• Documenting requirements in natural language
  • Impacts of natural language
    • Nominalization
    • Nouns without reference Index
    • Universal measurements
    • Incompletely specified conditions
    • Incompletely specified process verbs
  • Requirement construction using templates
    • Identify the legal obligation
    • The requirement core
    • Recognize the activity of a system
    • Enter objects
    • Identify logical and temporal conditions

Model-Based Requirements Documentation and Modeling

  • The term model
    • Properties of models
    • Modeling languages
    • Requirements models
    • Advantages of requirements models
    • Combined use of models and natural language
  • Goal models
    • Goal documentation using and/or trees
    • Example of and/or trees
  • Use Cases
    • UML Use Case diagrams
    • Modeling elements of UML Use Case diagrams
    • Example of UML Use Case diagrams
  • Use Case requirements
  • Three perspectives on the requirements
  • Requirements modeling in the data perspective
    • Entity-relationship diagrams
    • Modeling elements of entity-relationship diagrams
    • Example of an entity-relationship diagram
    • UML class diagrams
    • Modeling elements of class diagrams
    • Example of a UML class diagram
  • Requirements modeling in the functional perspective
    • Data flow diagrams
    • Modeling elements of data flow diagrams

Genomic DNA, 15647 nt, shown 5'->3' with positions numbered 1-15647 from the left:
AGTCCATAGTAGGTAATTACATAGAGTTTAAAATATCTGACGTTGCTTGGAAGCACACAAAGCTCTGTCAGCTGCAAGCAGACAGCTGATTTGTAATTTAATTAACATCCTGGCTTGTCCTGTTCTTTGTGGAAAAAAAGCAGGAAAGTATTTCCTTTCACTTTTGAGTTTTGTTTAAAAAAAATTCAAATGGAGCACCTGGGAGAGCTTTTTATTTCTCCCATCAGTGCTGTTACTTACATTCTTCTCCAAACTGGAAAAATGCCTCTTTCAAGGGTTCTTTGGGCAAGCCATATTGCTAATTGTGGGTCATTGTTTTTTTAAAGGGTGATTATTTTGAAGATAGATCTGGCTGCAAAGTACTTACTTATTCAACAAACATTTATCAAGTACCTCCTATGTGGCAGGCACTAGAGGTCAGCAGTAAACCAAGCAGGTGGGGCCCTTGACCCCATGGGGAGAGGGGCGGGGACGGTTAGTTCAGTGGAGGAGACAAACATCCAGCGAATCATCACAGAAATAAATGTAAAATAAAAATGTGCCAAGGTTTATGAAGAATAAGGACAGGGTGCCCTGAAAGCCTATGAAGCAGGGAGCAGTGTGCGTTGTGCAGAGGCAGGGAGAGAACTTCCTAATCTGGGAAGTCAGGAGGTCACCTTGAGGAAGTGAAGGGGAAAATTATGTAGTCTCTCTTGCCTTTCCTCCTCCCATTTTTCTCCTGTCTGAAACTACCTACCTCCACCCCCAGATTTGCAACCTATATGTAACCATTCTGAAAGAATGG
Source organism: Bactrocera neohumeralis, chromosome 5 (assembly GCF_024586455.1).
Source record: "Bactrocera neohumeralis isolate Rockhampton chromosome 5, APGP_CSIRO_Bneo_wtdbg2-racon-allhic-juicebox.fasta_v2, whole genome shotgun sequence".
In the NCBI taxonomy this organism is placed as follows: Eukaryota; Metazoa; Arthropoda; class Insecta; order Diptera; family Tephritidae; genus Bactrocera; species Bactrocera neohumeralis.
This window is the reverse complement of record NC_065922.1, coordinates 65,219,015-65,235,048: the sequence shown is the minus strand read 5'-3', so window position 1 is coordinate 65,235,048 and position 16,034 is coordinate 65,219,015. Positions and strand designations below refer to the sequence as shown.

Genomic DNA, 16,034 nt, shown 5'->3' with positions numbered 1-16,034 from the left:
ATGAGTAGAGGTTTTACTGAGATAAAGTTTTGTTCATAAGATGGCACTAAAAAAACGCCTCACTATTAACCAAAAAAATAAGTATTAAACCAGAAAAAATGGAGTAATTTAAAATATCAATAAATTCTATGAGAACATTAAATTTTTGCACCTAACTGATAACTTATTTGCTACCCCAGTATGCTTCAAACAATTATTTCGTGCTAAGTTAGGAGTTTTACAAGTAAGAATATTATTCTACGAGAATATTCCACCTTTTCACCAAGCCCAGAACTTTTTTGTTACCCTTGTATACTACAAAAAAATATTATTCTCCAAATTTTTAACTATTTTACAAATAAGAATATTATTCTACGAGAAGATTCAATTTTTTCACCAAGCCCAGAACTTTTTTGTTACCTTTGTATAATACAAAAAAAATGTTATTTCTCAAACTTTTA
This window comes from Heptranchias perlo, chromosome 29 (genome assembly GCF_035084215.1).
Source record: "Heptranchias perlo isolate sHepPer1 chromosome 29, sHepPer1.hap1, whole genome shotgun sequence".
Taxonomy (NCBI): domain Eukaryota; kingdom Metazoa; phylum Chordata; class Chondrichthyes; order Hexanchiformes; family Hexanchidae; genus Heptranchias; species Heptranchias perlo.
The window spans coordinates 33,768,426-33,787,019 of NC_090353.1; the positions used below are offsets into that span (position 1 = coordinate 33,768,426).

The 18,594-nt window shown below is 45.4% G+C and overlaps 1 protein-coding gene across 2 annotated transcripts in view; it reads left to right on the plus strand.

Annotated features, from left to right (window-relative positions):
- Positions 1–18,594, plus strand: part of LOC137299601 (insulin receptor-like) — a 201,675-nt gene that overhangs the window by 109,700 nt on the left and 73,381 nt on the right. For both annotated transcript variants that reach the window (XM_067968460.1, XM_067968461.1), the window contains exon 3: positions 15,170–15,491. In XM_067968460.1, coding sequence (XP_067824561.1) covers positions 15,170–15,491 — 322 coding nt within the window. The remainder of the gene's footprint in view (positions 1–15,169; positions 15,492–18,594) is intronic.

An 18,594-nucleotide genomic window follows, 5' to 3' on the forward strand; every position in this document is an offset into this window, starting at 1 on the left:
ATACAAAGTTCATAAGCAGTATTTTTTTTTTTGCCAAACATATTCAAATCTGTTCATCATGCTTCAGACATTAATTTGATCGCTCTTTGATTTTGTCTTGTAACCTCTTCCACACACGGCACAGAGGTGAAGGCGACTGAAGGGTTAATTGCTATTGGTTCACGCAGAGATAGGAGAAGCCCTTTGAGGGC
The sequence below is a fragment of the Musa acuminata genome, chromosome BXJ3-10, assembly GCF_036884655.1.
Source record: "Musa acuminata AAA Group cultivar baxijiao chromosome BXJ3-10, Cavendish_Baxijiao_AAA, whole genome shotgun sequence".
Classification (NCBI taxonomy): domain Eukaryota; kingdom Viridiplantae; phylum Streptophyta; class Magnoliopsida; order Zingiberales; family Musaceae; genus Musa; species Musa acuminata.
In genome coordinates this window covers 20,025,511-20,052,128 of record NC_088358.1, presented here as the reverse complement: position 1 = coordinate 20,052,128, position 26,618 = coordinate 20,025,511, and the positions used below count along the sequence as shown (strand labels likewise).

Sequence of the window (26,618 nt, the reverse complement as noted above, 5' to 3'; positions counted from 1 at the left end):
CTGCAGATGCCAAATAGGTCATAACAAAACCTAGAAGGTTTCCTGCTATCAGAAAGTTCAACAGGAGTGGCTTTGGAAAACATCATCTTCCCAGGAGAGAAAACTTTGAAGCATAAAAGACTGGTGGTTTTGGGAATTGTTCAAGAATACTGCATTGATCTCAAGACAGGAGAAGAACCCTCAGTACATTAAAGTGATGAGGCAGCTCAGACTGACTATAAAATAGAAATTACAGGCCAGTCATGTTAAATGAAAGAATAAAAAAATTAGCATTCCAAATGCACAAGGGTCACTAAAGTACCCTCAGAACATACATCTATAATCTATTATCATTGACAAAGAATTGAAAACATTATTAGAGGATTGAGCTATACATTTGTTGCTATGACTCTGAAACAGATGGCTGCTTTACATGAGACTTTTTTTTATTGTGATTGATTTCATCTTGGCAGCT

• Example of a data flow diagram
    • Models of the functional perspective and control flow
    • UML activity diagrams
    • Sequence modeling using UML activity diagrams
    • Control flow of main and alternative scenarios
  • Requirements modeling in the behavioral perspective
    • Statecharts
    • UML state diagrams

Modeling with SysML

  • SysML in Support of model-based requirements engineering
  • Modeling functionality with Use Cases
  • Modeling requirements and their relationships
  • Modeling structure with blocks (Block Definition Diagrams)
  • Modeling structure with blocks (Internal Block Diagrams)
  • Modeling flow-based behavior with activities
  • Modeling event-based behavior with state machines
  • Modeling message-based behavior with interactions
  • Modeling constraints with parametric
  • Modeling cross-cutting relationships with allocations

Requirements Validation and Negotiation

  • Fundamentals of requirements validation